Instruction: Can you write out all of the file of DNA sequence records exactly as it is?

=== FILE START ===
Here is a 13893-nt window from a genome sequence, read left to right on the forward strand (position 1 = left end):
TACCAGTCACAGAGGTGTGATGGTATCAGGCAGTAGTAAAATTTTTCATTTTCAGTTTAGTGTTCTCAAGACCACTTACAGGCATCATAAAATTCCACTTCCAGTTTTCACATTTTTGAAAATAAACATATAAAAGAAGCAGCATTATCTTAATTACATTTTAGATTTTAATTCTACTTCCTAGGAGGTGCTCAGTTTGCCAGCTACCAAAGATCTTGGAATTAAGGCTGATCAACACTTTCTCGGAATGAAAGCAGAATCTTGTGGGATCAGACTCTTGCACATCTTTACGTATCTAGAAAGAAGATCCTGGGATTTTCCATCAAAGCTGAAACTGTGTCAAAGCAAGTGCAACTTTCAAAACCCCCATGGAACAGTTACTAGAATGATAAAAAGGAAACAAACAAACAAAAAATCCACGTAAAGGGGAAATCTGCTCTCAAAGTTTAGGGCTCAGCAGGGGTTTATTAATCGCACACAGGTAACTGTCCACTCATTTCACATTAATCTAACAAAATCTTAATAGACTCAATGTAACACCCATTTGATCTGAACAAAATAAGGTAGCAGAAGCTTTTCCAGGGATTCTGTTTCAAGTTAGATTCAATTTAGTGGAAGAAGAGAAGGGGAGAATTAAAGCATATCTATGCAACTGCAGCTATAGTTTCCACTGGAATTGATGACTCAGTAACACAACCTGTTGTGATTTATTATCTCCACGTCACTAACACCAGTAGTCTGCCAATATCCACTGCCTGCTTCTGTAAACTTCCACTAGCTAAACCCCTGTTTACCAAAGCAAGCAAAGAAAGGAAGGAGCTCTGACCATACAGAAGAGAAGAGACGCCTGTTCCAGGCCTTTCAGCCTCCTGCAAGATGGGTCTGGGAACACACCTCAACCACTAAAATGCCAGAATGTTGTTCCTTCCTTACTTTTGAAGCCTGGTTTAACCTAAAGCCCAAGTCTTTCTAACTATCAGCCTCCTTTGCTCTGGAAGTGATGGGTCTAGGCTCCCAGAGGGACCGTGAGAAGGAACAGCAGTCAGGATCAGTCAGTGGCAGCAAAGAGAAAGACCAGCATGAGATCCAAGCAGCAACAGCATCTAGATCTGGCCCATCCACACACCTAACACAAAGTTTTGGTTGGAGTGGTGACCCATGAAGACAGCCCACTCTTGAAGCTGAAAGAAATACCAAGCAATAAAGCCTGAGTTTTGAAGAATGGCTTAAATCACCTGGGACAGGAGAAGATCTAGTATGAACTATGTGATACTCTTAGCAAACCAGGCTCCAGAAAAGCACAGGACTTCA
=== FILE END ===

Here is a 13893-nt window from a genome sequence, read left to right on the forward strand (position 1 = left end):
TACCAGTCACAGAGGTGTGATGGTATCAGGCAGTAGTAAAATTTTTCATTTTCAGTTTAGTGTTCTCAAGACCACTTACAGGCATCATAAAATTCCACTTCCAGTTTTCACATTTTTGAAAATAAACATATAAAAGAAGCAGCATTATCTTAATTACATTTTAGATTTTAATTCTACTTCCTAGGAGGTGCTCAGTTTGCCAGCTACCAAAGATCTTGGAATTAAGGCTGATCAACACTTTCTCGGAATGAAAGCAGAATCTTGTGGGATCAGACTCTTGCACATCTTTACGTATCTAGAAAGAAGATCCTGGGATTTTCCATCAAAGCTGAAACTGTGTCAAAGCAAGTGCAACTTTCAAAACCCCCATGGAACAGTTACTAGAATGATAAAAAGGAAACAAACAAACAAAAAATCCACGTAAAGGGGAAATCTGCTCTCAAAGTTTAGGGCTCAGCAGGGGTTTATTAATCGCACACAGGTAACTGTCCACTCATTTCACATTAATCTAACAAAATCTTAATAGACTCAATGTAACACCCATTTGATCTGAACAAAATAAGGTAGCAGAAGCTTTTCCAGGGATTCTGTTTCAAGTTAGATTCAATTTAGTGGAAGAAGAGAAGGGGAGAATTAAAGCATATCTATGCAACTGCAGCTATAGTTTCCACTGGAATTGATGACTCAGTAACACAACCTGTTGTGATTTATTATCTCCACGTCACTAACACCAGTAGTCTGCCAATATCCACTGCCTGCTTCTGTAAACTTCCACTAGCTAAACCCCTGTTTACCAAAGCAAGCAAAGAAAGGAAGGAGCTCTGACCATACAGAAGAGAAGAGACGCCTGTTCCAGGCCTTTCAGCCTCCTGCAAGATGGGTCTGGGAACACACCTCAACCACTAAAATGCCAGAATGTTGTTCCTTCCTTACTTTTGAAGCCTGGTTTAACCTAAAGCCCAAGTCTTTCTAACTATCAGCCTCCTTTGCTCTGGAAGTGATGGGTCTAGGCTCCCAGAGGGACCGTGAGAAGGAACAGCAGTCAGGATCAGTCAGTGGCAGCAAAGAGAAAGACCAGCATGAGATCCAAGCAGCAACAGCATCTAGATCTGGCCCATCCACACACCTAACACAAAGTTTTGGTTGGAGTGGTGACCCATGAAGACAGCCCACTCTTGAAGCTGAAAGAAATACCAAGCAATAAAGCCTGAGTTTTGAAGAATGGCTTAAATCACCTGGGACAGGAGAAGATCTAGTATGAACTATGTGATACTCTTAGCAAACCAGGCTCCAGAAAAGCACAGGACTTCA